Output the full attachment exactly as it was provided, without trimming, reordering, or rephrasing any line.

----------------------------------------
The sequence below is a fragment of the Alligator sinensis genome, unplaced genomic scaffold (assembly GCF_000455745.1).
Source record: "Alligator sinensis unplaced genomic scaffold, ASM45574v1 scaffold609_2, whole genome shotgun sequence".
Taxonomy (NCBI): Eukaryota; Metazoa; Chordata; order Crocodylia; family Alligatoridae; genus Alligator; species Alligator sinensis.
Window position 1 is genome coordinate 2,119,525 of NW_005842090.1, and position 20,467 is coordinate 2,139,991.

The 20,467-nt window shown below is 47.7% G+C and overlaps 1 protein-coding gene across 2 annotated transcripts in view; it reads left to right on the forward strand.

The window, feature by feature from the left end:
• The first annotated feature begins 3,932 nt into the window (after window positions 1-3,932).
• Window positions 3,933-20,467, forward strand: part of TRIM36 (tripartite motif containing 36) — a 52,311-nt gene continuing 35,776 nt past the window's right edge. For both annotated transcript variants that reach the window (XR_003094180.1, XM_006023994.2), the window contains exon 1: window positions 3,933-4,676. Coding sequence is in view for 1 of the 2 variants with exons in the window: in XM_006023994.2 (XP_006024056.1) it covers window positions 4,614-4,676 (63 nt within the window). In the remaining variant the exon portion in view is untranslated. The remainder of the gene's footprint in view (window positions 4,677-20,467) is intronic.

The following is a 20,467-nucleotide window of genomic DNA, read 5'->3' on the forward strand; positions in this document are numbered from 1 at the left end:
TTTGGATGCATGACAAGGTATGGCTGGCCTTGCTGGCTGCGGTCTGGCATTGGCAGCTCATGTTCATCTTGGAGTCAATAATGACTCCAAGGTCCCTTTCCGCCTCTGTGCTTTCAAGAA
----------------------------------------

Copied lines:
The sequence below is a fragment of the Alligator sinensis genome, unplaced genomic scaffold (assembly GCF_000455745.1).
Source record: "Alligator sinensis unplaced genomic scaffold, ASM45574v1 scaffold609_2, whole genome shotgun sequence".
Taxonomy (NCBI): Eukaryota; Metazoa; Chordata; order Crocodylia; family Alligatoridae; genus Alligator; species Alligator sinensis.
Window position 1 is genome coordinate 2,119,525 of NW_005842090.1, and position 20,467 is coordinate 2,139,991.

The 20,467-nt window shown below is 47.7% G+C and overlaps 1 protein-coding gene across 2 annotated transcripts in view; it reads left to right on the forward strand.

The window, feature by feature from the left end:
• The first annotated feature begins 3,932 nt into the window (after window positions 1-3,932).
• Window positions 3,933-20,467, forward strand: part of TRIM36 (tripartite motif containing 36) — a 52,311-nt gene continuing 35,776 nt past the window's right edge. For both annotated transcript variants that reach the window (XR_003094180.1, XM_006023994.2), the window contains exon 1: window positions 3,933-4,676. Coding sequence is in view for 1 of the 2 variants with exons in the window: in XM_006023994.2 (XP_006024056.1) it covers window positions 4,614-4,676 (63 nt within the window). In the remaining variant the exon portion in view is untranslated. The remainder of the gene's footprint in view (window positions 4,677-20,467) is intronic.

The following is a 20,467-nucleotide window of genomic DNA, read 5'->3' on the forward strand; positions in this document are numbered from 1 at the left end:
TTTGGATGCATGACAAGGTATGGCTGGCCTTGCTGGCTGCGGTCTGGCATTGGCAGCTCATGTTCATCTTGGAGTCAATAATGACTCCAAGGTCCCTTTCCGCCTCTGTGCTTTCAAGAA